Have you ever danced with numbers, listened to what shapes say, or heard blocks sing?
Jim Barta, interim dean of Bemidji State University’s College of Health Sciences and Human Ecology, offers a hands-on opportunity to examine the mathematics we teach from a cultural perspective as part of BSU’s Honors Council Lecture Series.
Barta will share insight into the connection between mathematics and cultures through exploration of cultural artifacts representing various American Indian cultures. Participants will leave his presentation with a new relationship with mathematics, and teachers will leave knowing better how to help their students see the relevance and beauty of the math.
About Jim Barta
Barta, who has been at BSU since August 2013, has been involved in education for nearly 35 years with a special interest in culturally responsive mathematics. For the past decade, he has worked to implement international professional development in mathematics for teachers emphasizing the role of culture in teaching and learning, especially related to indigenous populations. He authored a book titled “Math Examples and Classroom Activities From Around the World” which will be published by the National Council of Teachers of Mathematics this fall.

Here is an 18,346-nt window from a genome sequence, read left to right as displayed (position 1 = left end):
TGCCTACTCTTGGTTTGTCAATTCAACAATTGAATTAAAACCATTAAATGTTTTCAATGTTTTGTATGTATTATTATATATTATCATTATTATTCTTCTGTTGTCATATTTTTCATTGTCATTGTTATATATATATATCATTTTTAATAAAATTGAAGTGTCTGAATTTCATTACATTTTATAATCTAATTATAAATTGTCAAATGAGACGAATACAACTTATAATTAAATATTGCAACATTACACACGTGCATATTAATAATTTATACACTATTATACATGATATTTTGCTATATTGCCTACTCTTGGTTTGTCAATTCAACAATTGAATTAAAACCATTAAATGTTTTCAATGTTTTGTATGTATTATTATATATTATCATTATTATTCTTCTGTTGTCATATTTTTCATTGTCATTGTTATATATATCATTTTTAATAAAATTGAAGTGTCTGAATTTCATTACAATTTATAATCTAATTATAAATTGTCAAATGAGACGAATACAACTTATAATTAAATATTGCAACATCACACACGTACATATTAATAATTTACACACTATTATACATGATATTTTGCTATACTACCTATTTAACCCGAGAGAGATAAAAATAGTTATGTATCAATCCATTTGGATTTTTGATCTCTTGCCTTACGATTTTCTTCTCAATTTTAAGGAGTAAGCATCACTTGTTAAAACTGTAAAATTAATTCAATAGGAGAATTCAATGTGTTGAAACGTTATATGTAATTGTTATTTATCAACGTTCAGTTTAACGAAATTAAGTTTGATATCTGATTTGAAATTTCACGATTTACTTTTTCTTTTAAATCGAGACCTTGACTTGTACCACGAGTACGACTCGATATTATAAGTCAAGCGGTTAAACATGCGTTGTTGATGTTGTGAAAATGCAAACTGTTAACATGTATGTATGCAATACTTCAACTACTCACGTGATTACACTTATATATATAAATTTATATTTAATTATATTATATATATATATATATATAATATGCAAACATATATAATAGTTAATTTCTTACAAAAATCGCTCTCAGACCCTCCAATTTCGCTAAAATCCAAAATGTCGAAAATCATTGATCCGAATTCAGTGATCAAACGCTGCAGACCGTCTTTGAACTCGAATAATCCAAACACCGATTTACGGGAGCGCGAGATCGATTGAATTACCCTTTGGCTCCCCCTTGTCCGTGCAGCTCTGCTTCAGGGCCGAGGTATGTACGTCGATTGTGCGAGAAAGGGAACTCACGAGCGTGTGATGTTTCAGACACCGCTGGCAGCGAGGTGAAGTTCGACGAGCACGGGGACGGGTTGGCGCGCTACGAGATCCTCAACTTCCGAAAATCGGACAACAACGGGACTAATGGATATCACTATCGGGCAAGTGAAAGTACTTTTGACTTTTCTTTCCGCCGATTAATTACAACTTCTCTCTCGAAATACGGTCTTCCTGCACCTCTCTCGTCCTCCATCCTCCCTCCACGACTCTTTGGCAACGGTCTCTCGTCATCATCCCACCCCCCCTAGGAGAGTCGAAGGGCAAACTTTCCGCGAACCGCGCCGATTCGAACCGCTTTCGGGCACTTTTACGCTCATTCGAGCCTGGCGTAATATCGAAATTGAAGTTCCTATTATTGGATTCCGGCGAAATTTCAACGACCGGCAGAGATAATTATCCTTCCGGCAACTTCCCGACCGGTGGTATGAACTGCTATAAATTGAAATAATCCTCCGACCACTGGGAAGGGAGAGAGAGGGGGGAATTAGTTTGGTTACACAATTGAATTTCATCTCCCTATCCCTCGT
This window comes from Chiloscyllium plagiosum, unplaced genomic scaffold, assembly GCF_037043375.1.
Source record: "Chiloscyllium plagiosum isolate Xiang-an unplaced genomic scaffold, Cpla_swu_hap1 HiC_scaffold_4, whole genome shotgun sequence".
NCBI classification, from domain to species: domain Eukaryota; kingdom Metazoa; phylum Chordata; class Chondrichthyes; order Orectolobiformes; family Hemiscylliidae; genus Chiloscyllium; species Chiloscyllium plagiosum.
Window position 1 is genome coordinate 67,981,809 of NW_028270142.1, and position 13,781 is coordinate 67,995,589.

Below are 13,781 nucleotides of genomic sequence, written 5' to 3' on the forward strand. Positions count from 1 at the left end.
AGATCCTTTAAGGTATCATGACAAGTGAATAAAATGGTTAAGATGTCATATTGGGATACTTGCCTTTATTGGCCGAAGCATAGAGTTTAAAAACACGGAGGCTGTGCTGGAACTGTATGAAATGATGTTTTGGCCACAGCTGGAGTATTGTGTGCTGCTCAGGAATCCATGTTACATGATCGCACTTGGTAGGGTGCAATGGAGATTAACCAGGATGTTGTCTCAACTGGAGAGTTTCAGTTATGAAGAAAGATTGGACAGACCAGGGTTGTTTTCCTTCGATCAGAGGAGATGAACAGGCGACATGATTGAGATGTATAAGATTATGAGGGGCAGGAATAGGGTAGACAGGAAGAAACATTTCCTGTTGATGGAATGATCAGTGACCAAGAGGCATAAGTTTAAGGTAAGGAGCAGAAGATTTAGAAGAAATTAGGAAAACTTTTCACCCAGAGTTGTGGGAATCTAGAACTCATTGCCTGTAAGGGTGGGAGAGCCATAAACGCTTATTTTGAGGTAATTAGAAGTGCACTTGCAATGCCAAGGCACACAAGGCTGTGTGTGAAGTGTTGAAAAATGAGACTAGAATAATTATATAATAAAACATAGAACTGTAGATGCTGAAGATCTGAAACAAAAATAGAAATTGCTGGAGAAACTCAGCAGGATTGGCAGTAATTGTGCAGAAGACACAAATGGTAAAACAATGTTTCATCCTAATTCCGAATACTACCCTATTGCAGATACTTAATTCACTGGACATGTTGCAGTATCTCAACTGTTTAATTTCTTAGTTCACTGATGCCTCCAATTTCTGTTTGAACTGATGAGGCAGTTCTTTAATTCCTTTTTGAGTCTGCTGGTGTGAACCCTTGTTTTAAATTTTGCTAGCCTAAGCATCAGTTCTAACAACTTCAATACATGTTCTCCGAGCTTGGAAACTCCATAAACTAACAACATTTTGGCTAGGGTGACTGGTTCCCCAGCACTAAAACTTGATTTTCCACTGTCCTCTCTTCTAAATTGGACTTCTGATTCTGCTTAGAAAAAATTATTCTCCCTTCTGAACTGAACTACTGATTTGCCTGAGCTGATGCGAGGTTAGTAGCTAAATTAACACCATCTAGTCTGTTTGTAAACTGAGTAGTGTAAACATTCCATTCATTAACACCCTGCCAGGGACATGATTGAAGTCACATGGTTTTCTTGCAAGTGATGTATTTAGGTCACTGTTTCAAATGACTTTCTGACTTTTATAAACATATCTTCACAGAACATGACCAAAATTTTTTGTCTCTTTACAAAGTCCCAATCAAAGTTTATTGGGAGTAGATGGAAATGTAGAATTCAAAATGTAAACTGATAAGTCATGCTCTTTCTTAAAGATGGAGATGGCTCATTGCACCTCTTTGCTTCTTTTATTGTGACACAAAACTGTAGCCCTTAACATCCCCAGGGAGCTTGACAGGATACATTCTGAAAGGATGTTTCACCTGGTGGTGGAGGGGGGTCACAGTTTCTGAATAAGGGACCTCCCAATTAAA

James Barta, interim dean of Bemidji State University’s College of Health Sciences and Human Ecology, presents “Connecting Math and Cultures in the Classroom” as part of BSU’s Honors Council Lecture Series.
Barta’s lecture will be held at 7 p.m. Wednesday, April 2, in Hagg-Sauer Hall 112 on the BSU campus. Honors Council lectures are open to the public free of charge.
The Honors Council Lecture Series is hosted by the Bemidji State University Honors Council. The council is the advisory group to the honors program comprised of 12 faculty members from each of the University’s colleges. Student representatives are also elected to the council by their cohorts for one-year terms.